Training Outline – Creating a Culture of Learning

Use or adapt this outline to offer your own Creating a Culture of Learning workshop.

Length of Training

45 minutes


Introduce yourself, tell a story about the best teacher you ever had

Activity: Have students share their names and share one characteristic they believe makes a good teacher.

Explain the expected outcomes for the training.
Set ground rules: Share ideas, respect ideas of others, ask questions, have fun.

Positive Learning Environment

Handout: Learning Environments

Explain the definition and elements of a learning environment. It is both physical and emotional. A positive learning environment is nonjudgmental, collaborative, and supportive.

The physical environment: physical setup of room (break out of traditional setup), consider projectors, bulletin boards, white boards, anything that has an impact on learning. Is it effective? How can these things impact learning?

The emotional environment: social and communal-do this by encouraging participation and collaboration. Students feel responsible for their own learning. Supportive-supporting the learning of others. Learning from one another. Reflective and thoughtful

Learning should not be a solo endeavor. One of the qualities of a good trainer is to create an environment that fosters learning, true integration of knowledge, of the training content. Setup rules for this: ask stupid questions, cheat, make mistakes. Let people know that it is ok that they are learning, and the only way to learn is to experiment. Understand that learning occurs through observation, interaction and experience.

Training is not enough. Training creates skill, but learning means taking responsibility for your knowledge.

Discuss techniques for making students feel comfortable in class. For example, let people know “you can’t break the computer”, Incorporate Q & A to foster engagement. Check in with students, move around the room, Blog about class, have students follow, Create an active learning environment.

Activity: Writing exercise: Describe what you think an ideal learning environment should include. Then, get together in small groups and share your ideas. If time allows, have each small group share what they thought was most important, as a group.

Adult Learning Styles

Handout: Adult Learners

Discuss the importance of accommodating different adult learning styles and delivering instruction to address those diverse learning styles.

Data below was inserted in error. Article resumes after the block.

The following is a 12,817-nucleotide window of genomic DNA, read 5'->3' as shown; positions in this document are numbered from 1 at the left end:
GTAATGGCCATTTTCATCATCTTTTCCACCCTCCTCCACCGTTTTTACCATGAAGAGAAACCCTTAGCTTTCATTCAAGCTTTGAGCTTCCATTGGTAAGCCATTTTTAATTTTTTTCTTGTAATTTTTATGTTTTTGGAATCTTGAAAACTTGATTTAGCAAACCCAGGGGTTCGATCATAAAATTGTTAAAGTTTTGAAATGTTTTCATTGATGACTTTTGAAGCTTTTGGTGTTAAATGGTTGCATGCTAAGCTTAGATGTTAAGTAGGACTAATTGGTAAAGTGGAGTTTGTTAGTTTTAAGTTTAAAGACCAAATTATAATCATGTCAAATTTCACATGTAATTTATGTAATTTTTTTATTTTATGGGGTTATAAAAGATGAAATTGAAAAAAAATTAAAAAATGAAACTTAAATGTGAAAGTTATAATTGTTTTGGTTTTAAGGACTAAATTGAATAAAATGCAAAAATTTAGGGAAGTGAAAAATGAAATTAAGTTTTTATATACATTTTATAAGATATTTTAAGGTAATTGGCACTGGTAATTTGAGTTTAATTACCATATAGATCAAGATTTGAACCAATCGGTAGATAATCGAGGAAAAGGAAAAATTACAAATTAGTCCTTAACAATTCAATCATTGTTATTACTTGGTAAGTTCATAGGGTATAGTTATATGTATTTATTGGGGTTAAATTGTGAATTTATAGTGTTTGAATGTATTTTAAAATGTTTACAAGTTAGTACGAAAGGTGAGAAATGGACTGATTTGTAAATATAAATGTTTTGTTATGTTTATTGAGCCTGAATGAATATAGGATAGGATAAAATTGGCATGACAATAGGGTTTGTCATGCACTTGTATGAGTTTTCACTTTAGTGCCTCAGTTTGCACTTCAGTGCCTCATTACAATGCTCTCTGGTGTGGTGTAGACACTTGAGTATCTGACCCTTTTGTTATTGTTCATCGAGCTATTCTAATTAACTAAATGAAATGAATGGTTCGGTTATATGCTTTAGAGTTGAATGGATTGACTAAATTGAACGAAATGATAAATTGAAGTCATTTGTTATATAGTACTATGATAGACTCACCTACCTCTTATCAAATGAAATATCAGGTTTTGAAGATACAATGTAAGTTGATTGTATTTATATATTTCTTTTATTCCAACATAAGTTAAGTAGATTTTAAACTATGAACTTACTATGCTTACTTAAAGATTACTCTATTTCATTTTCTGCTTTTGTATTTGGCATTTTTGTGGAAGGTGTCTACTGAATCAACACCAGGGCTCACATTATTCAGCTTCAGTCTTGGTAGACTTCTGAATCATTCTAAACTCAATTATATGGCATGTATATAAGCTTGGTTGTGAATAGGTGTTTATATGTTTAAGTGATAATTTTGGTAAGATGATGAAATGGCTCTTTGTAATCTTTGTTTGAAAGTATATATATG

Define VARK and other learning styles

– Visual (pictures, mental images)
– Auditory (verbal instructions, discussion)
– Read/write (note takers, writers)
– Kinesthetic (handling, doing)
– Multimodal (preference for 2 or more styles)

By using a multiplicity of styles to instruct, learning will be enhanced for all.

Poll: What learning style do you think you have?
Activity: Break into four groups (one for each learning style) and have each group explain how they would teach a basic computer skills class using their particular learning style. Write ideas of flip board.

Diverse Learners

Handout: Adult Learners (second section)

Discuss the importance of recognizing and appreciating the diverse experience and culture of learners. Be sensitive to individual differences that may have an impact on learning. Such differences may be: Language, age, level of tech experience, culture, and physical ability.

Remember the ideas for creating a supportive culture of learning:

Make everyone feel comfortable and welcomed
Create an atmosphere that is informal, nonjudgmental, collaborative, and supportive.
Understand that learning occurs through observation, interaction and experience.

Activity: What kinds of diversity do you think you may encounter while training? Write answers on whiteboard/flip chart
Ex: elderly, computer novice, disabled, hard of hearing, etc.

Discuss how to make adjustments and accommodations for those differences. (Divide listed diversities between people, either individually or in pairs)

Example: Fred is taking a computer class but has low vision. How can you adjust the instruction to meet his needs? Think about what you can do and what resources you need to assist.

Remember, the most important thing is that students are diverse. Expect that everyone will learn differently. Prepare to be flexible and observe and listen for your students learning needs.